Half of these options gave me the “not supported” message. Even for the ones they support, they required me to fill out an application which includes a video screencast. So I made a screencast, all the while knowing that there was a 99% chance they wouldn’t approve. (Also, kudos to Instagram for being so secure .)
Then I sort of just sank into my pillow, mourning over all my efforts of building what I had so far.
After sulking for about 30 minutes, there came another “get it together, woman” moment. I thought to myself, “there’s gotta be a way.” So I went back to my trusty boyfriend, a.k.a. Google.
Turned Out my Googling Skills Failed Me
If you haven’t thought of it by now up to this point, there it is. $.getJSON. How. Did. I. Miss. It?!?!!? I had certainly tried to find out how to grab the urls from https://www.instagram.com/[user_id]/media. And I had somehow let this $.getJSON gem slipped through.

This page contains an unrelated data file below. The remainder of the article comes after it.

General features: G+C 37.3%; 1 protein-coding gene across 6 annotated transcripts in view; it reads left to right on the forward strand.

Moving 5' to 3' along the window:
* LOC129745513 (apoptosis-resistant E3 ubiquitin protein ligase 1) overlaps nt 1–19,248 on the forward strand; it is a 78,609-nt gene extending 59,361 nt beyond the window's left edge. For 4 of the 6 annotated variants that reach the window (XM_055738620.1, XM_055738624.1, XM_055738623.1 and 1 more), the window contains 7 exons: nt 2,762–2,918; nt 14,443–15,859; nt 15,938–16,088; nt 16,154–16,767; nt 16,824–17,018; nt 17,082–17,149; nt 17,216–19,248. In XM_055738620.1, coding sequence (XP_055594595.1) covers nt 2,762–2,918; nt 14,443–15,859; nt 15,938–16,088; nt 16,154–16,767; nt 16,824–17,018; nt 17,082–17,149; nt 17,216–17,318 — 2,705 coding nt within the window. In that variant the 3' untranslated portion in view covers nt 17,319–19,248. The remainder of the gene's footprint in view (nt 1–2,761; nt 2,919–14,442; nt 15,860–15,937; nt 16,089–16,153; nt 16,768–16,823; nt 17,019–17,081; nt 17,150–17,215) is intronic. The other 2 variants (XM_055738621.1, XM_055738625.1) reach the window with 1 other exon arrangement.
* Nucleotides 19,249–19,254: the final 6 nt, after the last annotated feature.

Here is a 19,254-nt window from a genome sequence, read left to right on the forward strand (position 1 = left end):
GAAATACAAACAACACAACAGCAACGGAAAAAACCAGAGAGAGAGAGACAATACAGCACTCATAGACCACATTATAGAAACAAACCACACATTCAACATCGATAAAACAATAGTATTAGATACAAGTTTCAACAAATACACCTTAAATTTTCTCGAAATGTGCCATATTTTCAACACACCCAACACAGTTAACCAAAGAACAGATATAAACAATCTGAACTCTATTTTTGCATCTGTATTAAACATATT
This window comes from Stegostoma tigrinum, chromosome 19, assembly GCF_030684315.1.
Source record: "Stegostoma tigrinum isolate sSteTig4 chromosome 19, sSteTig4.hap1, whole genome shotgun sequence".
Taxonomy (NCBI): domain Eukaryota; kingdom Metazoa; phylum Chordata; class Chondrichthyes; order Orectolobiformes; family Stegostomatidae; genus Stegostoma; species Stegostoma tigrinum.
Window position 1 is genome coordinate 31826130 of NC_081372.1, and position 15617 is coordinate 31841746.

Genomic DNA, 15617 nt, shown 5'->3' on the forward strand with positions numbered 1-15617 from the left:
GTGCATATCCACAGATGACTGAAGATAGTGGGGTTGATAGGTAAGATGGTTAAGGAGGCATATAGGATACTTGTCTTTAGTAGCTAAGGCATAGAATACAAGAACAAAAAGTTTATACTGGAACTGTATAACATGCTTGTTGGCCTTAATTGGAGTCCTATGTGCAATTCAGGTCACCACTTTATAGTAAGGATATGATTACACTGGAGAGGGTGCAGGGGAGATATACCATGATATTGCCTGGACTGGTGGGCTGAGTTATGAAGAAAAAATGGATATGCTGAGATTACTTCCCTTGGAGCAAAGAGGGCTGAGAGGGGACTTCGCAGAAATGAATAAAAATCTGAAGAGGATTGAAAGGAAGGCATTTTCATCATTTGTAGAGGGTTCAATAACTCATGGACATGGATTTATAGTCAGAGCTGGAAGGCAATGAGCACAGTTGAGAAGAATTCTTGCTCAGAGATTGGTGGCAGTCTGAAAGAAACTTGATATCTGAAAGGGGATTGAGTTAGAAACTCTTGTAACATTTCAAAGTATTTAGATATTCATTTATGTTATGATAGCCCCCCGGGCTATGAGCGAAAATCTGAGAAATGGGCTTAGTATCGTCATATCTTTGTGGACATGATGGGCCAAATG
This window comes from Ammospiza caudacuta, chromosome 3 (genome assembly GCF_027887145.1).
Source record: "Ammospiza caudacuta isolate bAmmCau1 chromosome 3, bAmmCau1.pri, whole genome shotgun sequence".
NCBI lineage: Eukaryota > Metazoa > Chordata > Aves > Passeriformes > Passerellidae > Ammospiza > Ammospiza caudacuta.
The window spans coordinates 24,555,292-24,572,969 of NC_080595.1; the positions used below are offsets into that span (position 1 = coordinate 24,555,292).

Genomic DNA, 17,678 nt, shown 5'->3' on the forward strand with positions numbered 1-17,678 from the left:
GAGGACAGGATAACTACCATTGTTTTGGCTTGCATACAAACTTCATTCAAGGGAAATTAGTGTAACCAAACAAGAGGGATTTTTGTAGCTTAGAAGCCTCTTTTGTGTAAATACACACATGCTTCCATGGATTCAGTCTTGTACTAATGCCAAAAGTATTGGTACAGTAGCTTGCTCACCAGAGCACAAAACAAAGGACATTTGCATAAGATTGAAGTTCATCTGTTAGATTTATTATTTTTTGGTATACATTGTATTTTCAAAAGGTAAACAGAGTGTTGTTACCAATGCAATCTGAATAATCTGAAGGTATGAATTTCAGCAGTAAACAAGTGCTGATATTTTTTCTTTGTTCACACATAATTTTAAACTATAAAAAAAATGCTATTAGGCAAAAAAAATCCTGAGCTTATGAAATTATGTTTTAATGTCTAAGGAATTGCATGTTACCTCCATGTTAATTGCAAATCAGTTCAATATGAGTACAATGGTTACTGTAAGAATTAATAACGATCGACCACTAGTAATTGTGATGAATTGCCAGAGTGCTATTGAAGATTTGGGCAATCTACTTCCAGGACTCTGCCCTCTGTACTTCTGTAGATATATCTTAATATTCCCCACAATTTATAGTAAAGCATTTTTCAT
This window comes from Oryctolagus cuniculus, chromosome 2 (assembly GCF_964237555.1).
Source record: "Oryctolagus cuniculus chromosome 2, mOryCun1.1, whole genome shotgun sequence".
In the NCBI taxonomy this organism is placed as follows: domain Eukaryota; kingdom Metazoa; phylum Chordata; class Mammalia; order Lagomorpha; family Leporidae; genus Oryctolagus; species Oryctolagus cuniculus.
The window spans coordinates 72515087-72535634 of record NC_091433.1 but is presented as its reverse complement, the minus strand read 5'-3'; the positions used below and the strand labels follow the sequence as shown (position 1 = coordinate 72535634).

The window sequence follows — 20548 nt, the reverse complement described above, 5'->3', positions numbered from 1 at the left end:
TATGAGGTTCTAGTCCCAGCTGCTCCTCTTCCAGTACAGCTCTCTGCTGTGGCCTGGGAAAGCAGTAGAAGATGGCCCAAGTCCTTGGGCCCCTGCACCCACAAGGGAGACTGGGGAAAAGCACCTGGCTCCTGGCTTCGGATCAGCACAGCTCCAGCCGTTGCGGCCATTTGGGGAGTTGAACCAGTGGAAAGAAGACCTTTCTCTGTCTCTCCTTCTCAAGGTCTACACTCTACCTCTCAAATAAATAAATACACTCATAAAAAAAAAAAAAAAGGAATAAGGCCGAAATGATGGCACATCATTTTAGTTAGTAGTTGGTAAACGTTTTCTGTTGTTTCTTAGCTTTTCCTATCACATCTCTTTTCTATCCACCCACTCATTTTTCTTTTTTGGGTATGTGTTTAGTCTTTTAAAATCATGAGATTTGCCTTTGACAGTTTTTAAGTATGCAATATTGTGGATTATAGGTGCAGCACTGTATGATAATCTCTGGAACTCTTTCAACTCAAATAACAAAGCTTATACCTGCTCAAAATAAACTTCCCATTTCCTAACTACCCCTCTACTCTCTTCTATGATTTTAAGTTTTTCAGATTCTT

With this newfound knowledge, I was both excited and a bit sad. Excited because I could continue to make a thing, I was also sad because I ended up not using a lot of code I spent a lot of time writing. But the excitement certainly exceeded the sadness (especially knowing that now I don’t have to worry about storing access tokens securely). So I went back at it. And then… all of a sudden, it’s done.
After countless hours, my extension, Evertab, is finally done (get it here ). I named it Evertab because it’s an ever-changing tab and I designed the logo using Assembly, of course.
I am pretty sure I shed a tear as I was trying my out my new creation.
Since Evertab takes any public Instagram handles, there are countless combinations of photos. I sat at my desk, spending an hour trying out different handles and every time, it was a new experience!
What I Learned, Both as a Developer and as A Person
Looking back, none of my roadblocks were really roadblocks. There were merely difficulties for an inexperienced developer. But you know what, I am VERY proud of myself. It being the first solo project I worked on, it means a lot to me. It was definitely a journey and I learned so many things along the way.